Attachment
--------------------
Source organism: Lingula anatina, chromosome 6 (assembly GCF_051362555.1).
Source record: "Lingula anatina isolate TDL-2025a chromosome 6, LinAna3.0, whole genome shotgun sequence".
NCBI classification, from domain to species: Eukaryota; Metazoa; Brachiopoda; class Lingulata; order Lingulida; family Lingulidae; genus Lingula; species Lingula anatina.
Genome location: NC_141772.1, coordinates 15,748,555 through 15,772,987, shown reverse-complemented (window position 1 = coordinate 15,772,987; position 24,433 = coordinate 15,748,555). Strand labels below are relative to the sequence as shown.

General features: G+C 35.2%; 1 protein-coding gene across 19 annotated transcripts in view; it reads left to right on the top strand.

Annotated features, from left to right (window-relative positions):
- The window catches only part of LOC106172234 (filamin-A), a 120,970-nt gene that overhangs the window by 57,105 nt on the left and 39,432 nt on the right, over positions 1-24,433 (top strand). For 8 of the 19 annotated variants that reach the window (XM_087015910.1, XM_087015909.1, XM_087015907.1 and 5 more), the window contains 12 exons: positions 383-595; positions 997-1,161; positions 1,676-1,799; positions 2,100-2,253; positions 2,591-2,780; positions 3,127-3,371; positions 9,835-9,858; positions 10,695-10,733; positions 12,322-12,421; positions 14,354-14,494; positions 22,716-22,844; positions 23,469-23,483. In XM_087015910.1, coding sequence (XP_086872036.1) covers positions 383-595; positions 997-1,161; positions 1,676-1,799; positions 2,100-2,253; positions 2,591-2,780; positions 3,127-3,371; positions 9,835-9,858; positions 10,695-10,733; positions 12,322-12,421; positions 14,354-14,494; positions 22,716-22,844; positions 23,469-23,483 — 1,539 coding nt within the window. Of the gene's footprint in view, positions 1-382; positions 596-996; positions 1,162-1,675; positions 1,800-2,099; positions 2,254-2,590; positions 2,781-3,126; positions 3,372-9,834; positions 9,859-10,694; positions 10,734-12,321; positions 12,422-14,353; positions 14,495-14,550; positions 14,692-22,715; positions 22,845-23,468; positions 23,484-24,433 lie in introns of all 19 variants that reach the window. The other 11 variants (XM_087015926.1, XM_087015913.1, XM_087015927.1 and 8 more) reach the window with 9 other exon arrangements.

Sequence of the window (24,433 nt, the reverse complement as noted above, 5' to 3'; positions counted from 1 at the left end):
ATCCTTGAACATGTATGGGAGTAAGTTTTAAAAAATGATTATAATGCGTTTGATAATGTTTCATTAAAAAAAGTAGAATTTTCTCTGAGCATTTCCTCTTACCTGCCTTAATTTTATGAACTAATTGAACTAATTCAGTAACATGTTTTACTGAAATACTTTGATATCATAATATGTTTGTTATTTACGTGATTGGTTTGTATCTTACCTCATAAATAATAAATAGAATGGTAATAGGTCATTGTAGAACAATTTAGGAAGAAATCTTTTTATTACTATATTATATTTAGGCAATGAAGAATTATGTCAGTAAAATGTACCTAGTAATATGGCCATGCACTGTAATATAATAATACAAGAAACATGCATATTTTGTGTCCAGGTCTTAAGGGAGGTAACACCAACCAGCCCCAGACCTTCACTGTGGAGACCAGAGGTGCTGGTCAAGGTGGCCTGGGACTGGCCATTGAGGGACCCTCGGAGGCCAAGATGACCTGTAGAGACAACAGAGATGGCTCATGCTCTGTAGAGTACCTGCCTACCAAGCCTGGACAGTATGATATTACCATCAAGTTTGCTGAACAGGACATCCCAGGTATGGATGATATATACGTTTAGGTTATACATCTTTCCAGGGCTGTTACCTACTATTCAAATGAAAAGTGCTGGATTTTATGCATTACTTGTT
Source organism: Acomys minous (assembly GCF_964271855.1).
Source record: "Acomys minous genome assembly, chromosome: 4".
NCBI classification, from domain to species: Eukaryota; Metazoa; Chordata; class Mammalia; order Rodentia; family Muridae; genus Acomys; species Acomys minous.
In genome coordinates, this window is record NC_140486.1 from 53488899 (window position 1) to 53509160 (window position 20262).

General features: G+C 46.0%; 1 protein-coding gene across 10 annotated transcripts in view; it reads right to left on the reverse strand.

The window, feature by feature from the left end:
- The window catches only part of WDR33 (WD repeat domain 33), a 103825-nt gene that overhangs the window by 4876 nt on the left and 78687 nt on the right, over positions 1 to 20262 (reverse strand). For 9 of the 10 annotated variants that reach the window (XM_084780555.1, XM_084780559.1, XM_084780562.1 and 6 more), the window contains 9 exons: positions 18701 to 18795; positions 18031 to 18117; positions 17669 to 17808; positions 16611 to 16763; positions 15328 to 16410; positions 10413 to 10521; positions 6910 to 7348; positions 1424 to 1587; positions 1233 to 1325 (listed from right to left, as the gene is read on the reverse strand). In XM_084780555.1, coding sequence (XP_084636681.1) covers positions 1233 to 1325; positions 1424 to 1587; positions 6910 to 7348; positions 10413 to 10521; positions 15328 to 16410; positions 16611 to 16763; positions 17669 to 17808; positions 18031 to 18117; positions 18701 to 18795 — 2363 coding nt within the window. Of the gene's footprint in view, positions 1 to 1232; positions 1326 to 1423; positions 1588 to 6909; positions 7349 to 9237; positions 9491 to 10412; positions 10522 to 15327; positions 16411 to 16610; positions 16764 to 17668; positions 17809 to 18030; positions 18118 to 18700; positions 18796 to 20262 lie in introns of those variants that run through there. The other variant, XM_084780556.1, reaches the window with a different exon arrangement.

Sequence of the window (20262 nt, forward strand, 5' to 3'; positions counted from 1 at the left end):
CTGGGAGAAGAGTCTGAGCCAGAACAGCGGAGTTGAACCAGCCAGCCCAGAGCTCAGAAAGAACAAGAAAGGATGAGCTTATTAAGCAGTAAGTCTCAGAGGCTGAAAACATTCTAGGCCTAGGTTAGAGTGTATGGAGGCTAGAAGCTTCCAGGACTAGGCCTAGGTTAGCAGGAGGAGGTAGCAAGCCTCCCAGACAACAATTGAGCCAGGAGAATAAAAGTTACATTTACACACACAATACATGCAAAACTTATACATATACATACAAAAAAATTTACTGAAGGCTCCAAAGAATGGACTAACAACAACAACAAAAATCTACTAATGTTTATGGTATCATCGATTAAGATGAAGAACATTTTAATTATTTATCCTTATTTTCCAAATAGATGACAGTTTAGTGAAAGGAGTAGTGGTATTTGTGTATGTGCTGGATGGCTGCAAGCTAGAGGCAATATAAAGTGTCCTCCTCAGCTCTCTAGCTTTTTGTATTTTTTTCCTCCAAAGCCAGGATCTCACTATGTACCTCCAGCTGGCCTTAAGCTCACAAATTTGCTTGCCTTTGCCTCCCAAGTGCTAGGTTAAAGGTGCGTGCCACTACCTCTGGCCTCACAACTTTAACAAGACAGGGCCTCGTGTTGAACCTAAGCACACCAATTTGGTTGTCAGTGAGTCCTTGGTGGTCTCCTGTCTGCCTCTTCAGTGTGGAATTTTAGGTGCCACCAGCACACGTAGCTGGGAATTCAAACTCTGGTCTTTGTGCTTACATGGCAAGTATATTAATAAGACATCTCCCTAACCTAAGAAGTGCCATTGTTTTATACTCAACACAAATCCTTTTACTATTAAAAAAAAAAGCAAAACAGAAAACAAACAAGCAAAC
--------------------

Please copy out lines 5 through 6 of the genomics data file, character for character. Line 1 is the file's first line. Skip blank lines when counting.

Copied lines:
General features: G+C 35.2%; 1 protein-coding gene across 19 annotated transcripts in view; it reads left to right on the top strand.

Annotated features, from left to right (window-relative positions):